Speaking of Daft Punk, I cannot wait to hear the material they have written for TRON Legacy. The movie is out in December, but hopefully we will get to hear the soundtrack earlier than that. I am hoping it is incredible and that they get nominated for Oscars and get to perform on stage in their giant rave pyramid. That'd certainly shake things up, wouldn't it? I didn't like the original Tron from 1982, but I hold out hope for this sequel. It looks a lot like Speed Racer, which I enjoyed greatly because of how deranged it was and because I felt like my eyes were being stood on by leprechauns.

What's In The Box: Revisiting Se7en

I decided to rewatch David Fincher's Se7en today. Spur of the moment it was, it just popped up in my head. I've always really loved that movie, but I was actually intrigued to see how it held up after 15 years and a good five years or so since I last watched it. Thankfully, silly title and all, the movie remains very good, but I doubt that, if I saw it for the first time today, I would have been quite as enthusiastic as I was years ago.

Se7en retains its status as one of the most original serial killer movies, I think that's safe to say. It would also rank as one of the best thrillers ever made, too, but I have some issues. The setting is, at times, too dank for its own good. As atmospheric as it is, especially when set to Howard Shore's score, there's something unappealing about making this already quite sick tale even more nauseating. The film's best scene for me is the entirety of the third act, and it works so well because it breaks out from the oppressive scenery that has engulfed the rest of the film by that point. It's like my eyes are being rewarded. There's only so many dilapidated buildings, dripping ceilings and exposed wires I can look at. Typing that out sounds so silly since I'm writing about a movie that features one of the most disturbing scenes I have ever watched ("Sloth", naturally).

As far as negatives go, however, I really do think that's about it. Sure, I might have cared for a little bit less of the Morgan Freeman is a sad sack stuff, but it is at least there for advance the film and not to just make audiences miserable. This time around I noticed for a film noir influence, especially in the character of Somerset, with his fedora hat and droll quips and his monotone narration. His character's one-week-until-retirement-i-hope-i-don't-die situation is, perhaps, on the nose, but at least they didn't make Brad Pitt's character a fresh-faced rookie and went out of their way to make us aware that he has been doing this for many years. It helps to flesh out Pitt's character who, at times, comes off as more childish than anything else.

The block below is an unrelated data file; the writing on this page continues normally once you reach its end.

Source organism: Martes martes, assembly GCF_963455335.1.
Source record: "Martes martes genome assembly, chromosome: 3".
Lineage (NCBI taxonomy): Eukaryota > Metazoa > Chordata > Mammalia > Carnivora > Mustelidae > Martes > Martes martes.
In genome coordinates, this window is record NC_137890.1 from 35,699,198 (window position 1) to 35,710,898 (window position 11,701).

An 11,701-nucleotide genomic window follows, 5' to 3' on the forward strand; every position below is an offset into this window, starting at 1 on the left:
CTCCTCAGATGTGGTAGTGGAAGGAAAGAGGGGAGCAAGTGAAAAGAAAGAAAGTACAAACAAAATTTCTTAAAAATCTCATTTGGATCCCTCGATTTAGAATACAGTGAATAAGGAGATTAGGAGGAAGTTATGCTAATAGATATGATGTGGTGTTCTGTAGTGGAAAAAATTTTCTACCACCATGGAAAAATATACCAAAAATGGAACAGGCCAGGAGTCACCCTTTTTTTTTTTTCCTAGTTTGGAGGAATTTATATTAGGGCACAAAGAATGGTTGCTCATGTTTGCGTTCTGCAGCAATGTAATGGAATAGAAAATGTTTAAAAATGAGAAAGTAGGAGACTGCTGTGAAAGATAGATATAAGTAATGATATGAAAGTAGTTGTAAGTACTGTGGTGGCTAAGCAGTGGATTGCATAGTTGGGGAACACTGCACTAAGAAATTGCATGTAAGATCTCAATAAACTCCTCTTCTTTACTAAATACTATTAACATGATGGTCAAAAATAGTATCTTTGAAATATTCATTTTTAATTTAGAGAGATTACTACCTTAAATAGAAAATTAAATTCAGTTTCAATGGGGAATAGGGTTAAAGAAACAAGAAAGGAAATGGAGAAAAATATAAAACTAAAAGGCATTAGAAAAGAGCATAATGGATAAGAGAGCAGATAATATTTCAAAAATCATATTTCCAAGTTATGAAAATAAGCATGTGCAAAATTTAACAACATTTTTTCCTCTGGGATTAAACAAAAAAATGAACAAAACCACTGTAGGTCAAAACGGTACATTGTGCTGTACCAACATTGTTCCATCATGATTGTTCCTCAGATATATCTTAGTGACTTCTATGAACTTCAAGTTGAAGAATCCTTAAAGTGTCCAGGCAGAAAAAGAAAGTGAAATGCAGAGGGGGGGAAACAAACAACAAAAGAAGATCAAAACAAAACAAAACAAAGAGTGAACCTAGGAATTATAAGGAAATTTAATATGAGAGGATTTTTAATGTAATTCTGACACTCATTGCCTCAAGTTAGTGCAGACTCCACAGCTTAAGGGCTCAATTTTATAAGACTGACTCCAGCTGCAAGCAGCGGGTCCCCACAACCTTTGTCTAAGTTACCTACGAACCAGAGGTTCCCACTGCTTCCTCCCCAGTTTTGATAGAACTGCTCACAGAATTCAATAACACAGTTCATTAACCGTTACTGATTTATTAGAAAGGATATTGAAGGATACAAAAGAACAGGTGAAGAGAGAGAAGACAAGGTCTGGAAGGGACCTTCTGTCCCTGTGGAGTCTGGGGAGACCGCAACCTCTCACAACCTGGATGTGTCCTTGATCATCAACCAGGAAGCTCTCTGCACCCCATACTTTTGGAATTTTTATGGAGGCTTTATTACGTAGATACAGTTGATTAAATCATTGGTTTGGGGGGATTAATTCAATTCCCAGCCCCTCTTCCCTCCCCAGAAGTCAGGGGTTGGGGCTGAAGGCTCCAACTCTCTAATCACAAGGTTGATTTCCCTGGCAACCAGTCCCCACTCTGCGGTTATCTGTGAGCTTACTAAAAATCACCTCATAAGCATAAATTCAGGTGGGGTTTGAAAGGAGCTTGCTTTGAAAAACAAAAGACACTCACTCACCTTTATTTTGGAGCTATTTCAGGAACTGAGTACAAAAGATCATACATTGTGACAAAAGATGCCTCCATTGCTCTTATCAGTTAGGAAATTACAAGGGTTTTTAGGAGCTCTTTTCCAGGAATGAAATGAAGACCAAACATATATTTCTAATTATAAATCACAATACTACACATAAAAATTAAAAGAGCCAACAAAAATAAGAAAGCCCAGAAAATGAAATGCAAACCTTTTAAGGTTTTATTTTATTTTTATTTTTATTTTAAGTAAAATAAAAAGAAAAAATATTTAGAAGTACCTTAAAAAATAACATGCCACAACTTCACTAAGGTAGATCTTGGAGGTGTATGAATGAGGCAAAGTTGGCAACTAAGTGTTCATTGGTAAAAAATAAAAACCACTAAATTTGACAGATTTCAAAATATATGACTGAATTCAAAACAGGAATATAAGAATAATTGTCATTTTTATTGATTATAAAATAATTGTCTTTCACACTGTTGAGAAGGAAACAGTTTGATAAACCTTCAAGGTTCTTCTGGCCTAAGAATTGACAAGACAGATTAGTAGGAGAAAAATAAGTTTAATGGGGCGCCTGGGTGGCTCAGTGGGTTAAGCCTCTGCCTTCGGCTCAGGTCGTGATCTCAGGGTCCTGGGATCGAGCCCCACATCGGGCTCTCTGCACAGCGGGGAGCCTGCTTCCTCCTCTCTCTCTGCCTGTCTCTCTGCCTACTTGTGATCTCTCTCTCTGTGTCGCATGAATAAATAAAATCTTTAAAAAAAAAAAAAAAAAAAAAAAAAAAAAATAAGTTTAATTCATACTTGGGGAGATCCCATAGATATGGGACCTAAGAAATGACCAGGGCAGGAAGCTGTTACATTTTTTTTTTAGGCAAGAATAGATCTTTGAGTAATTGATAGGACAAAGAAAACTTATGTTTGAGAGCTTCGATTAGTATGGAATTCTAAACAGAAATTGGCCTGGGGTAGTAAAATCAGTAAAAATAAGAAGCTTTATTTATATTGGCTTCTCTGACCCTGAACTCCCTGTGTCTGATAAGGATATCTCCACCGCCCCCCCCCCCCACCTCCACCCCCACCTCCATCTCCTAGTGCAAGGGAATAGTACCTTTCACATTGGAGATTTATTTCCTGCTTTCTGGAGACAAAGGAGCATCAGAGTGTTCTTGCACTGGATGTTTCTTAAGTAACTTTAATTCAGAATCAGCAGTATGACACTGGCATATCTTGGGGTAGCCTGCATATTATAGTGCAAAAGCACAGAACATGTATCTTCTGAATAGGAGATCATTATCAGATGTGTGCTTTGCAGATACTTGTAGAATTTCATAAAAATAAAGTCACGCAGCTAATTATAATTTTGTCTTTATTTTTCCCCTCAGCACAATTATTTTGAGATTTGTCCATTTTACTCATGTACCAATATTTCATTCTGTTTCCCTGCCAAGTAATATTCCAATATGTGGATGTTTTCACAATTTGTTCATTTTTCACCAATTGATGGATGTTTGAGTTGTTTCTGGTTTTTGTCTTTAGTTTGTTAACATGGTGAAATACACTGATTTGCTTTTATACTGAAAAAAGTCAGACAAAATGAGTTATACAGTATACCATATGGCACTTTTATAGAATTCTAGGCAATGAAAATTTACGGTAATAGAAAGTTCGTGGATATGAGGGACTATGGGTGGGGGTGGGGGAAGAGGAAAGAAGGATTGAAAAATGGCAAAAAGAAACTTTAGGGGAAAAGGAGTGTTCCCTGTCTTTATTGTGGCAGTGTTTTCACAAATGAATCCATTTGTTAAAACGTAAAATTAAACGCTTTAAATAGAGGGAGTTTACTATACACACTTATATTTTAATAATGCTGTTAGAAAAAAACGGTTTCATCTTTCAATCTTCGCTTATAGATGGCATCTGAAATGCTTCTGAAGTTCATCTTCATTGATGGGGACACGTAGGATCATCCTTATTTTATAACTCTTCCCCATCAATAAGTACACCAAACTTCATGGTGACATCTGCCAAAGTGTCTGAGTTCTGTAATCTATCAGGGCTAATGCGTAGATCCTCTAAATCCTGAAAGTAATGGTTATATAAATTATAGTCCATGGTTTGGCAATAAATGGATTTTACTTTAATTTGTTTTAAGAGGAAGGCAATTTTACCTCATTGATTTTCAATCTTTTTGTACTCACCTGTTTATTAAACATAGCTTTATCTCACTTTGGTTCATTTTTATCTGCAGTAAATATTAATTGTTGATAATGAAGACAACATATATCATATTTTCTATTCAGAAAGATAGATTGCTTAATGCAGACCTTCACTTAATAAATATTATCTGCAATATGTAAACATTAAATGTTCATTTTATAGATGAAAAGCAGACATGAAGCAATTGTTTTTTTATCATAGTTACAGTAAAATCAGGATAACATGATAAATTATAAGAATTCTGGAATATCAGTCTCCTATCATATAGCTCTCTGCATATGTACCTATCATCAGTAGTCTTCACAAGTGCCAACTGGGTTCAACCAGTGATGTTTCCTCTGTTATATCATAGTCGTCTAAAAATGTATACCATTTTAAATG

I do wonder how it would go if made today. Would it be gorier? Would they focus on the killings much more than they did in 1995, and if they did would they be portrayed as sadistically as one imagines they would be?

Speaking of focusing on the murders, I also found it interested watching Se7en for the first time since having seen David Fincher's other serial killer movie, Zodiac from 2007, that they are opposites of sorts. In Se7en we don't actually see any of the truly grisly torturous parts and the film goes out of its way to be as thorough as possible, whereas Zodiac shows the murders in intricate detail and also never quite resolves anything. While I'm not sure what that says about Fincher, I think it makes a fascinating study nonetheless. Another opposing method can be found in the characters played by Kevin Spacey and John Carroll Lynch. Whether you believe the latter is the Zodiac killer or not is besides the point, the film sure wants to position Lynch as it, and in that regard he is very much the opposite of Spacey's "John Doe". One is obvious, the other vague, and they each go to reaffirm what kind of movies they are in.

Se7en is far more "traditional" in the sense that it has its beginning, middle and end and everything it does it does well. Zodiac, as I remember it, does everything well, but "everything" isn't necessarily everything that makes a compelling movie. I really liked Zodiac, don't get me wrong, but I think it's worth noting that Se7en was a big box office hit whereas Zodiac was not and the latter eschews many conventions that make a popular movie. Did David Fincher deliberately make Zodiac as a reply to Se7en? Did he want to give the finger to people who had followed him into rather mainstream territory on films such as Se7en and Panic Room by throwing them a curveball that they couldn't see coming? If that's the case how does one explain The Curious Case of Benjamin Button?